Water Quality Report

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The source of the water is a 3,809± foot deep well drilled into the Madison limestone formation, a lower-Mississipian/upper-Devonian formation of the Paleozoic era. Locally, "Madison-formation" wells are known to be high-producing, high-quality, artesian water wells. The Madison Aquifer extends throughout portions of Wyoming, Montana, North Dakota, South Dakota, and Nebraska and has been deemed the largest artesian aquifer in the United States.*

"The Madison limestone's 1,000-foot thick base forms the largest artesian aquifer in U.S., coursing beneath Montana east of the Rockies and across North and South Dakota, Wyoming, Alberta, Saskatchewan and the upper western portion of Manitoba. Its towering limestone features guided the travels of the most ancient people and more recently served as signposts for Lewis and Clark's journey." *

In the Powder River Basin of Wyoming and at the location of Crazy Woman Water the Madison formation and its aquifer is deep underground. In the Black Hills region of South Dakota the formation surfaces. There the exposed limestone is a hard, crystallized rock composed of calcium carbonate and calcium-magnesium carbonate. The Madison limestone is slightly soluble in rainwater and over time caverns and caves, including the well-known Wind Cave and Jewel Cave, have been carved by the infiltrating rainwater.*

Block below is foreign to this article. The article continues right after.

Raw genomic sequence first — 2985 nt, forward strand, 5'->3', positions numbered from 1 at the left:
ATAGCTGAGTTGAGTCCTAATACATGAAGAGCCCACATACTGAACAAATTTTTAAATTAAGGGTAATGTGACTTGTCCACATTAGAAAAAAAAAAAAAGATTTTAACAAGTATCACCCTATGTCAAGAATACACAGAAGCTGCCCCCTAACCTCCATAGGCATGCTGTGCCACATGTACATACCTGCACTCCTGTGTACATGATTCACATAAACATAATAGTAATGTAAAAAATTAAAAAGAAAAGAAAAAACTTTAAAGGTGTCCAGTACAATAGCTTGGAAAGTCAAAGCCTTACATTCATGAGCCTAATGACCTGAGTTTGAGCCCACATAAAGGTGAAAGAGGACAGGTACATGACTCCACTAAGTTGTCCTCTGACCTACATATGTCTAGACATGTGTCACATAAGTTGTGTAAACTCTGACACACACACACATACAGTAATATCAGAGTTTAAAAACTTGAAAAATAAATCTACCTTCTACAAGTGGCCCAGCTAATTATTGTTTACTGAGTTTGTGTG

*See http://www.wsgs.uwyo.edu/StratWeb/PowderRiverBasin/PowderRiverBasinPALEO.aspx and http://www3.northern.edu/natsource/EARTH/Madiso1.htm for more information regarding the Madison formation and aquifer.